The notion of animal welfare took hold around the conclusion of the Civil War, when the first connections were made between cruelty to animals and cruelty to humans, and movements were launched to advocate humane treatment of all animals, on the farm or in the wild. Fred Myers was a member of one such group, the American Humane Association, but found himself increasingly at odds with their allowance of animal use from pounds for biological experiments. Disaffected, Myers and several of his colleagues left the AHA to found their own organization.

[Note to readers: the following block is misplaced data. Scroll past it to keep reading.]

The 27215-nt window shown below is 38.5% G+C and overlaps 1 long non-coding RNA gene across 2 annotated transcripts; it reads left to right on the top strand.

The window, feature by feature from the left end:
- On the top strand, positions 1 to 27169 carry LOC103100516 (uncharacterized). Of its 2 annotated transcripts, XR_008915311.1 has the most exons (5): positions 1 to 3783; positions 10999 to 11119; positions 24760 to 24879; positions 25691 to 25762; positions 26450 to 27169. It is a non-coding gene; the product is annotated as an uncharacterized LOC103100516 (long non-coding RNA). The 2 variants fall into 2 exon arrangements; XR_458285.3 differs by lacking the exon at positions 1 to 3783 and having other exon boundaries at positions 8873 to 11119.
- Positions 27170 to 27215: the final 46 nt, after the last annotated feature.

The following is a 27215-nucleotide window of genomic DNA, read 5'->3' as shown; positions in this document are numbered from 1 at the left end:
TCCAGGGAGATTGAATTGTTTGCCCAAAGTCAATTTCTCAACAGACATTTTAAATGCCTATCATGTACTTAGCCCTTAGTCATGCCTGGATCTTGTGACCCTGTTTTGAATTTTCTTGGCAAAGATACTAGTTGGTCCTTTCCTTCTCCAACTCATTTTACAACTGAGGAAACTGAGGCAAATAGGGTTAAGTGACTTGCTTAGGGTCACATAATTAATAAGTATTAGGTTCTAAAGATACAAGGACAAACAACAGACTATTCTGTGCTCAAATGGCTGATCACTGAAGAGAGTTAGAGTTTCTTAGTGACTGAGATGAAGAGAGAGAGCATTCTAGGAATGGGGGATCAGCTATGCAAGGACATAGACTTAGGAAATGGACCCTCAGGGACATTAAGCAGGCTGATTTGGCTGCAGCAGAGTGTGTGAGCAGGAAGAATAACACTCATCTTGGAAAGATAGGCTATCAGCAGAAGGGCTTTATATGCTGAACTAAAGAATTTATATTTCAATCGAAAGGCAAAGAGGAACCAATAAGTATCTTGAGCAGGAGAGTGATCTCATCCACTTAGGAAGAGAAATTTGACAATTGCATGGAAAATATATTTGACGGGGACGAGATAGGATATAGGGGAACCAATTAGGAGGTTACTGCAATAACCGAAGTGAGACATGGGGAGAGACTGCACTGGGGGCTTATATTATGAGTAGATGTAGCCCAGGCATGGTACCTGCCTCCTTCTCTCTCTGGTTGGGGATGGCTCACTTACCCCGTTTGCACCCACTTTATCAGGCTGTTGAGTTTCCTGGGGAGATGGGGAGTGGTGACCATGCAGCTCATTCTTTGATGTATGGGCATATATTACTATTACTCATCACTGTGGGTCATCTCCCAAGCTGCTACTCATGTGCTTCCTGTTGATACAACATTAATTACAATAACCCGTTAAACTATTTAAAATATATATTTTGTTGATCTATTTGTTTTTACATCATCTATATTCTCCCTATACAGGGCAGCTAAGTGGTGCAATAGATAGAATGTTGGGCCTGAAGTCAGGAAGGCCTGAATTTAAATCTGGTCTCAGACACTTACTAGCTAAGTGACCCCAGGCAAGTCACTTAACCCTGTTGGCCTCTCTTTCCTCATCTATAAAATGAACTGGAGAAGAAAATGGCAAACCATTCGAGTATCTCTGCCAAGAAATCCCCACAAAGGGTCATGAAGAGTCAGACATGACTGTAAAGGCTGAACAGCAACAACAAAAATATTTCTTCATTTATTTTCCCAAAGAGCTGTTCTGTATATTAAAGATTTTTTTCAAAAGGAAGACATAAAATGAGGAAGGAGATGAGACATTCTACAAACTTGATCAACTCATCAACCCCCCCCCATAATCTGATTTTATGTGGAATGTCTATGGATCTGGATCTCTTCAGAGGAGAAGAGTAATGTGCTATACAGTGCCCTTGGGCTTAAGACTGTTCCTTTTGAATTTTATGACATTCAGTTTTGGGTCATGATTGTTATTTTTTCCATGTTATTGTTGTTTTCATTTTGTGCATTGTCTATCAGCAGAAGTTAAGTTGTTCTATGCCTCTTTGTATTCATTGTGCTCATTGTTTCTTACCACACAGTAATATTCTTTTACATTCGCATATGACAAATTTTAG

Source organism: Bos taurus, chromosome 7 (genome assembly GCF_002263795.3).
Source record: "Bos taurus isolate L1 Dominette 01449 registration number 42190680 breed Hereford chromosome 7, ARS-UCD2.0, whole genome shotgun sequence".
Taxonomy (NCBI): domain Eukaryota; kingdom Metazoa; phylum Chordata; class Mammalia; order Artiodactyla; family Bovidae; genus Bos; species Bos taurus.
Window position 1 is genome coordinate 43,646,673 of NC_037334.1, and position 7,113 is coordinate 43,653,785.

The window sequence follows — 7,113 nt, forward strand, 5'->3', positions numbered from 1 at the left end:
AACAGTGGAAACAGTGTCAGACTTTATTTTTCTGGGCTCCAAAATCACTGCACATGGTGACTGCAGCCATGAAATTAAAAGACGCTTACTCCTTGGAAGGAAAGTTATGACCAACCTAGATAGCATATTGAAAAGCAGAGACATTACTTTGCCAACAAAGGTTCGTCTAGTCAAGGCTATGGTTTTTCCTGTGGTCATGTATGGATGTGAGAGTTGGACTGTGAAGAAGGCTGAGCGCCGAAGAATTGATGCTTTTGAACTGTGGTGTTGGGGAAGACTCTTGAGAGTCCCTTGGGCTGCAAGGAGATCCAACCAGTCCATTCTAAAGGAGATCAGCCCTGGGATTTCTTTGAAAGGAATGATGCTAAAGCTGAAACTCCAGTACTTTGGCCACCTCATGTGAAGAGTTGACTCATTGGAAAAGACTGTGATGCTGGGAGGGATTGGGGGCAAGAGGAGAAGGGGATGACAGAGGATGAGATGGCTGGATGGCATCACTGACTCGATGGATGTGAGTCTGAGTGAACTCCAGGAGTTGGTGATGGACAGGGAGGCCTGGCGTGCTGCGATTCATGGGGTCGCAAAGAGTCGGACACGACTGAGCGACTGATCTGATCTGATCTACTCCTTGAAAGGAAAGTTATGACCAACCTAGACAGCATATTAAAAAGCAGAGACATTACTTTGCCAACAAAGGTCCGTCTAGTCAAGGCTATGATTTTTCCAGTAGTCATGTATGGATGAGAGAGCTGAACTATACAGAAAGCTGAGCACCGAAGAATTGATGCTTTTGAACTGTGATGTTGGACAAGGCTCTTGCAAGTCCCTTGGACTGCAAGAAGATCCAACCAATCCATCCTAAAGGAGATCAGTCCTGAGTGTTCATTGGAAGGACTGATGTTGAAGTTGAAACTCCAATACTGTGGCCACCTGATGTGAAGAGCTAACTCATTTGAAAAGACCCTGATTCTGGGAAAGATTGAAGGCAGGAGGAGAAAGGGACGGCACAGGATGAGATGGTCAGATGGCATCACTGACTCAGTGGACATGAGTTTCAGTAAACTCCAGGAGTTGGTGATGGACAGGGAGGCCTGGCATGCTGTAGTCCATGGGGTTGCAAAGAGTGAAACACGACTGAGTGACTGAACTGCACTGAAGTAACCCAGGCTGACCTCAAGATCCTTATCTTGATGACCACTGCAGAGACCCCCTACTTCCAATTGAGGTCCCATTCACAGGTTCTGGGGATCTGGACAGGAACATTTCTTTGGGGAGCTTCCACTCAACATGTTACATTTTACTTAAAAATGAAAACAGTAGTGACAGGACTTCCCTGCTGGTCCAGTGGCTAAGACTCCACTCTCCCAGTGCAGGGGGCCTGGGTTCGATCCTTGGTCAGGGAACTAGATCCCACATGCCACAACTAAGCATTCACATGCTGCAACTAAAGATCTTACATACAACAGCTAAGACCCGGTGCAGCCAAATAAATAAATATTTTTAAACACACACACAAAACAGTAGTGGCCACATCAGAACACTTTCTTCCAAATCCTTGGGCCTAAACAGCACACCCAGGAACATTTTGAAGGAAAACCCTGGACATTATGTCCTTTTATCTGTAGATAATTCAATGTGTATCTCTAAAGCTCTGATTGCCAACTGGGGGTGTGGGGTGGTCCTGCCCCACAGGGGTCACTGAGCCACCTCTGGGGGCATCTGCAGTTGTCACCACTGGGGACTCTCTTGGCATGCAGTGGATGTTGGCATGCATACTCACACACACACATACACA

On this day, November 22, in 1954, Fred Myers, along with Larry Andrews, Marcia Glaser, and Helen Jones formed the National Humane Society, later renamed the Humane Society of U.S. to better reflect it as a local chapter of an international movement.
The four members, for a while, were the only ones running the society, and usually on a shoestring budget. But their message resonated, and the Humane Society began setting up self-sustaining state chapters. Their first actions focused on preventing the use of impounded animals for scientific research, and creating more humane slaughter laws. In 1958, just four years after their founding, they got their first notable success, as Congress passed a law forbidding animal slaughter methods that would cause the animals pain.